Laboratory experiments have played an important role in the development of our understanding of atmospheric and oceanic dynamics. The rotating annulus experiment was developed in the 1950's as a prototype for the atmospheric general circulation. It continues to this day to provide experimental observations of flows in a rotating environment that are driven by a lateral ("north-south") temperature gradient.
To model large-scale ocean flows, it is necessary to include mechanical forcing at the upper surface in order to simulate the action of wind stress driving of ocean gyres. The first experiments to do this in a stratified fluid were developed in our laboratory and used two immiscible layers (oil and water), with the boundary between them representing the thermocline. Studies of baroclinic instability and nonlinear wave processes were facilitated by an optical polarimetry visualization method. White light propagating up through an optically active fluid (Limonene - basically distilled orange peels) has its polarization rotated. The degree of optical rotation depends on the wavelength (blue light is rotated more) and on the depth of the layer. Color imaging of the system yields pictures of the interface (thermocline) deflections - revealing wave amplitude, shapes, and interactions.
Optical polarimetry of a 2-layer rotating fluid model of an ocean gyre. The whole system rotates and the drive motor generates relative fluid motion in the container via a contact glass lid.
Sample image showing a wavenumber 2 disturbance.
We are currently building a model that generalizes the two layer system to one with continuous stratification. Mechanical forcing is still present using a differentially rotating lid, but thermal forcing at the boundaries leads to a temperature field in the bulk of the fluid that is determined dynamically. This may be compared with the two-layer system in which the stratification is set by the types of fluids used.
Schematic of the wind and buoyancy driven gyre experiment. Only one type of many possible thermal excitation boundary conditions are illustrated.
An important question is precisely what sort of axisymmetric circulation will develop in such a system that is driven both mechanically and thermally. In collaboration with Nic Brummell and John Lopez we have constructed an axisymmetric numerical model to investigate this question. In general the mechanical forcing tends to generate a thermocline over the bulk of the fluid. This is located either at the top or near the bottom, depending on the sign of the differential rotation of lid (cyclonic forcing produces a thermocline near the top). The sidewall thermal forcing generates a circulation of its own, that can dominate the whole gyre if the wind-stress analog is weak compared to the imposed thermal stress. An example with an anti-cyclonic lid rotation, and a cold sidewall is shown below.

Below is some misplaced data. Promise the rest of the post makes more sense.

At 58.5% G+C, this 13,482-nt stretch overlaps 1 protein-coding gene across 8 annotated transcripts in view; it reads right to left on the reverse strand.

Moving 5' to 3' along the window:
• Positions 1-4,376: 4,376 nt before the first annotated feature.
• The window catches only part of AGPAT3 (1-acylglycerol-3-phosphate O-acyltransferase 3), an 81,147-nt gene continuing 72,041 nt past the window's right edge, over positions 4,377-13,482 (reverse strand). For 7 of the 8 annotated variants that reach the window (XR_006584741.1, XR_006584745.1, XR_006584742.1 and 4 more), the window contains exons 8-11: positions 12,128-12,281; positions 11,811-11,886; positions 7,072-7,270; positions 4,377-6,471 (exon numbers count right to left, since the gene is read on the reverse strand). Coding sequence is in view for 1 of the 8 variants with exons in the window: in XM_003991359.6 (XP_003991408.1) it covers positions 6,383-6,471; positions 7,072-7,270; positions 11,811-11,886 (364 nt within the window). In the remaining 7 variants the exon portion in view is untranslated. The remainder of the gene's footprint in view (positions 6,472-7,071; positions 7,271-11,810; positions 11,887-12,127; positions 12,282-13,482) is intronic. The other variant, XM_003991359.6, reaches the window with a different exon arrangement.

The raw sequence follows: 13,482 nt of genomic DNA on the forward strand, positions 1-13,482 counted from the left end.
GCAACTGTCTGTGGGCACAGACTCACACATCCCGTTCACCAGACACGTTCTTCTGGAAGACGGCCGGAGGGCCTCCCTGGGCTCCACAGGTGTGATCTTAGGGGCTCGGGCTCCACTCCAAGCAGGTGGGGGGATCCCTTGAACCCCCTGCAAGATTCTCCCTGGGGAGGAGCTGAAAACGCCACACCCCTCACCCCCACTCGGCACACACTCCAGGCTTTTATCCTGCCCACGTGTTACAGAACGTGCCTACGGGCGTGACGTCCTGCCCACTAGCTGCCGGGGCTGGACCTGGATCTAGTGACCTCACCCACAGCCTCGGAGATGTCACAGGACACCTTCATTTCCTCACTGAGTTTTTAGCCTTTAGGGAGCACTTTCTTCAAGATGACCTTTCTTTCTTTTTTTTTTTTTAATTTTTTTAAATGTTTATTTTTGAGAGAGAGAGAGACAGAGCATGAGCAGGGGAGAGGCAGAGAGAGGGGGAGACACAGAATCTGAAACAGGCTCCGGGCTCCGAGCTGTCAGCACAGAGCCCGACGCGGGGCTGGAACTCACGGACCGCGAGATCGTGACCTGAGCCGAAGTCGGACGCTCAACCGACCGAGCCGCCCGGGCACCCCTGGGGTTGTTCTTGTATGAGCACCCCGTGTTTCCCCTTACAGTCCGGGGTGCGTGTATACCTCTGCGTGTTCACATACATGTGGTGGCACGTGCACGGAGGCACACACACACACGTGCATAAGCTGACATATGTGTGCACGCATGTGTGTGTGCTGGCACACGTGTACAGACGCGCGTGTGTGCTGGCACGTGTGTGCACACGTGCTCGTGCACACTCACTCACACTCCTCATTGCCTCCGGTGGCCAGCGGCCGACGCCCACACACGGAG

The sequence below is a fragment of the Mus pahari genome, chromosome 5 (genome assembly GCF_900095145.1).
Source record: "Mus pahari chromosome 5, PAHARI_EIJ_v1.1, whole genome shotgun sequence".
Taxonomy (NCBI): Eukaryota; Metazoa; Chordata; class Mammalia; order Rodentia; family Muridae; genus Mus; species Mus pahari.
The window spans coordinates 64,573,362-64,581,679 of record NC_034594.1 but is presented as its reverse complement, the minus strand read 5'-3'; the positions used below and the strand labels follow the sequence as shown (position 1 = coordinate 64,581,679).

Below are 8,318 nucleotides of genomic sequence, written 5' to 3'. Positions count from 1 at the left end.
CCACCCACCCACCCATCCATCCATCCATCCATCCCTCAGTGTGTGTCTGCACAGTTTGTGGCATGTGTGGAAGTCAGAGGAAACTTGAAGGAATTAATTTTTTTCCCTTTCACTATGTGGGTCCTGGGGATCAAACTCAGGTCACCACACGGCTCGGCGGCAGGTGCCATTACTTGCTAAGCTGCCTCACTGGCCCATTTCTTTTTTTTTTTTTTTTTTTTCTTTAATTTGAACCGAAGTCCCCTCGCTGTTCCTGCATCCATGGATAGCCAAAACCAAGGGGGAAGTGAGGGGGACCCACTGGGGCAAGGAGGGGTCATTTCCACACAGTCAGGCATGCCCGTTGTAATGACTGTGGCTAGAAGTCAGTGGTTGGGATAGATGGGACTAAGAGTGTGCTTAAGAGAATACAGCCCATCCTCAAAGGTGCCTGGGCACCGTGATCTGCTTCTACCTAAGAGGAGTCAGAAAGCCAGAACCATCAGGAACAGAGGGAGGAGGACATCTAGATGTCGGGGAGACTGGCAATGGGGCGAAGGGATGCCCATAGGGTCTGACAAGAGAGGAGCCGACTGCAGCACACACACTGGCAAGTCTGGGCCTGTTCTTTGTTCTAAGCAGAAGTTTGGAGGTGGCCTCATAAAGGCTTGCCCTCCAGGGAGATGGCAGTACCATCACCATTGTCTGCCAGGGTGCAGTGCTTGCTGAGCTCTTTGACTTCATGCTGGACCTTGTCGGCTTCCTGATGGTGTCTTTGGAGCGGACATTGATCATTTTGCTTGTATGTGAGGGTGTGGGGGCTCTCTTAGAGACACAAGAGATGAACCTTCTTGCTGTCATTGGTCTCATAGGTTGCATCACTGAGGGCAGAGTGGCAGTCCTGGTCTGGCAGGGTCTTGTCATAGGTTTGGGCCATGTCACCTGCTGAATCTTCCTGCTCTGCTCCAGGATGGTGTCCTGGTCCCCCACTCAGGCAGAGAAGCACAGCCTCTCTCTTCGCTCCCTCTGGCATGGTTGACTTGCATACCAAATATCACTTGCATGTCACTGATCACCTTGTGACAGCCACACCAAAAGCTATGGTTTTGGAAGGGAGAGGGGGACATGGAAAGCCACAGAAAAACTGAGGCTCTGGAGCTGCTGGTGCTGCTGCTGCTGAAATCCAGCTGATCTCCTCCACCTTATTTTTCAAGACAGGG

Meridional streamlines and temperature distribution (red = hot, black = cold) for anticyclonic surface forcing and a cold sidewall. Image shows the right hand quarter of a cell of aspect ratio 1 high to 10 wide.
The sidewall circulation (up, just off the right hand wall "coast") is opposite to the sense of the mechanically forced circulation (down, left hand side of the panel). The outflow boundary layer at the bottom separates at a distance of about 0.7 radii. The diagrams below indicate how these flows depend on parameters.
When the top lid rotates slower then the rest of the cylinder rotate we say that the the Relative Rotation is less than 1. (RelRot = top lid rotation rate / cylinder rotation rate). This anticyclonic forcing drives a bulk gyre that advects hot fluid downwards, creating a thermocline at the bottom (top panel). With no mechanical forcing the sidewall driven convection cell advects cold fluid upwards over most of the cell located away from the sidewall at the right side (middle). For certain Rayleigh numbers (measuring the strength of the convection) and RelRot parameters there is a competition between the convection influence, which generates a thermocline at the top, and the mechanical anticyclonic forcing,which generates a thermocline at the bottom. Experiments, theory, and numerical simulations are being carried out to determine how the thermocline location and extent depends on external parameters.
What non-axisymmetric instabilities will be associated with such gyres? Will they be concentrated near the outer edge of the gyre as found in the Arctic? What effect will eddies have on the mean circulation? These questions are currently under study using both laboratory and computational modeling.
Portions of this research is sponsored by National Science Foundation, Physical Meteorology Division of the Atmospheric Sciences Program.